In this sprawling fantasy epic of the Malazan empire at war with its enemies and itself, the first of a projected 10-volume series, Canadian newcomer Erikson offers many larger-than-life scenes and ideas, but his characters seem to shrink to fit the story. Perhaps they need to stay small enough for the reader to keep them all in mind. Jumping often between plot lines, the novel follows Ganoes Stabro Paran from his boyhood dreaming of soldiers to his escape from imperial service. Paran travels on journeys of body and soul, going from innocent to hardened rebel against gods and empire without losing his moral core. Other characters may go further, to death and back even, but none is as sharply portrayed. The book features a plethora of princes and paupers, powers and principalities, with much inventive detail to dazzle and impart a patina of mystery and ages past. The fast-moving plot, with sieges, duels (of sword and of spell), rebellions, intrigue and revenge, unearthed monsters and earth-striding gods, doesn't leave much room for real depth. Heroes win, villains lose, fairness reigns, tragedy is averted. Erikson may aspire to China Miéville heights, but he settles comfortably in George R.R. Martin country.
Copyright © Reed Business Information, a division of Reed Elsevier Inc. All rights reserved. --This text refers to an out of print or unavailable edition of this title.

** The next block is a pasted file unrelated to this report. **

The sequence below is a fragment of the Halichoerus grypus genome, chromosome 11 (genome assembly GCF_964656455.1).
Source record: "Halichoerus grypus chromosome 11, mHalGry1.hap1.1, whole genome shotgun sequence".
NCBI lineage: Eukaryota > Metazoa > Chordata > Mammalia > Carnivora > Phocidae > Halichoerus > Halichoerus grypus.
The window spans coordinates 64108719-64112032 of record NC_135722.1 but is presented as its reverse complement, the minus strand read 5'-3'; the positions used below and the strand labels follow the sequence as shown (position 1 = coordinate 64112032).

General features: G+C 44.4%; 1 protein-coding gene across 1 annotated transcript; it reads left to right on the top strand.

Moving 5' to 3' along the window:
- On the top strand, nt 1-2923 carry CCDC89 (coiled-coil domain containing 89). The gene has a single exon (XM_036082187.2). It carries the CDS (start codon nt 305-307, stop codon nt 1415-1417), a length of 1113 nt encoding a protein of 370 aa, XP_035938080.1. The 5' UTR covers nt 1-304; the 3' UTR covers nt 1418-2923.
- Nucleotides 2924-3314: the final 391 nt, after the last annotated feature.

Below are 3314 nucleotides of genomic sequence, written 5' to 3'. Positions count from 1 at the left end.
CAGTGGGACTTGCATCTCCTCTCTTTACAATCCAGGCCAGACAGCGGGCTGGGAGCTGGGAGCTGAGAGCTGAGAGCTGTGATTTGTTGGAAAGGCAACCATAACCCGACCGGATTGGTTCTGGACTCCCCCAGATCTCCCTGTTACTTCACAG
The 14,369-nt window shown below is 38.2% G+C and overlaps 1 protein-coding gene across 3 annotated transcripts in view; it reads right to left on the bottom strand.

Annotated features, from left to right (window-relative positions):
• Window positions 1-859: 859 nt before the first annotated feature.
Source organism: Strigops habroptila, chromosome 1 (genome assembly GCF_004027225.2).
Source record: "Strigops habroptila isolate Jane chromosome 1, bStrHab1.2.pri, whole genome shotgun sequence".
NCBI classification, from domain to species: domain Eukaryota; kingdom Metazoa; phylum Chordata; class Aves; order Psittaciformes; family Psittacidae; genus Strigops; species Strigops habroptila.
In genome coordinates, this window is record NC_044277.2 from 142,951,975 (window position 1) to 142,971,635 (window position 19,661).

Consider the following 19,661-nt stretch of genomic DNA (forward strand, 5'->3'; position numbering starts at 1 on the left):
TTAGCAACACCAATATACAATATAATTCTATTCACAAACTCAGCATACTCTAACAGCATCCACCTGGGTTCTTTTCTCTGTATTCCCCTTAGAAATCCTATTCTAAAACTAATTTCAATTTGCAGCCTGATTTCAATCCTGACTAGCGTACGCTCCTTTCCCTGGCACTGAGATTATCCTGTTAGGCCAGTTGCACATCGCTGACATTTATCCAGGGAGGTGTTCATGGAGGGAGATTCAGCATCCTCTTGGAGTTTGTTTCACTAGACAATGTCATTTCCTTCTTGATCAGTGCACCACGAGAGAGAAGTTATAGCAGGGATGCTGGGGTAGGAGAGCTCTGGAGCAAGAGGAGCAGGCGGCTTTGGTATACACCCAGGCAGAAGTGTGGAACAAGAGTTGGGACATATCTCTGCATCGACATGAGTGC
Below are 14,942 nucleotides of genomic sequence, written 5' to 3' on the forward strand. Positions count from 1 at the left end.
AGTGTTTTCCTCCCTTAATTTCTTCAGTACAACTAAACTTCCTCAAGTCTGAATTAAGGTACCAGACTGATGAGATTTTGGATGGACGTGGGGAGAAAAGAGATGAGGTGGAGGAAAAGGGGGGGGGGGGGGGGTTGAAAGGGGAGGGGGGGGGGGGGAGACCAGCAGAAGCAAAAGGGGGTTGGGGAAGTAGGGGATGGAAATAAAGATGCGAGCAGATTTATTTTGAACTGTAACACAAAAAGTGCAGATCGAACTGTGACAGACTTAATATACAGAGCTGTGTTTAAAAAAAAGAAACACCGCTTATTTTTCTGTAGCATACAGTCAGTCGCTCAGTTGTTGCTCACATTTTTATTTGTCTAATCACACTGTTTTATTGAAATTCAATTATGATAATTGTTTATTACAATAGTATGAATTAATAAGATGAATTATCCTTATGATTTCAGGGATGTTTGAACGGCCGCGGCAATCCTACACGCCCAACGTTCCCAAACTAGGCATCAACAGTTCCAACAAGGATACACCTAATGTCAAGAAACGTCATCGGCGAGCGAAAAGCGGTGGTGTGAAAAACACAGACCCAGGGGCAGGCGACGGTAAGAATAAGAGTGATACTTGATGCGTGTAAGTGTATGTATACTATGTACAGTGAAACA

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Prod and pull," the old woman was saying, "'tis the way of the Empress, as like the gods themselves." Read the first page
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Customer Reviews

Most helpful customer reviews
17 of 17 people found the following review helpful
Format:Mass Market Paperback
"Mane of Chaos...Anomander Rake. Lord of the black-skinned Tiste Andii...who has looked down on a hundred thousand winters, Who has tasted the blood of dragons, who leads the last of his kind, seated in the Throne of Sorrow and a kingdom tragic and fey...a kingdom with no land to call its own." - Steven Erikson, Gardens of the Moon
So Steven Erikson introduces one of his major characters. This series is quite simply outstanding, grandiose, magnificent - the word epic is often used as a cliche but if ever a series is worthy of being called that, this is it. It's staggering in its scope.
Erikson's narrative style is to throw you in the thick of the action with minimal background information. This can be quite disconcerting when starting this book - you just don't, and won't, know what the hell's going on. You won't understand how magic works, what a Warren is, where the Malazan empire actually is and what the hell is a Tiste Andii anyway??
It'll be like that for the first hundred pages or so. Keep up or be left behind. You'll find yourself rereading various passages, trying to glean some tiny seed of understanding. It can be pretty frustrating, not knowing a damn thing about anything. But Erikson gives you enough teasing glimpses of quality under the survace for you to feel that understanding is just around the corner if you keep perservering with it, even if you don't initially understand what's going on - Erikson's world is incredibly rich in detail and history, and this is slowly revealed as you get further into the book.
And the more this world - and the storyline set in this world - is revealed the more and more impossible it gets to put the book down. The originality is quite amazing, and it's a MAJOR rush when you start to piece things together.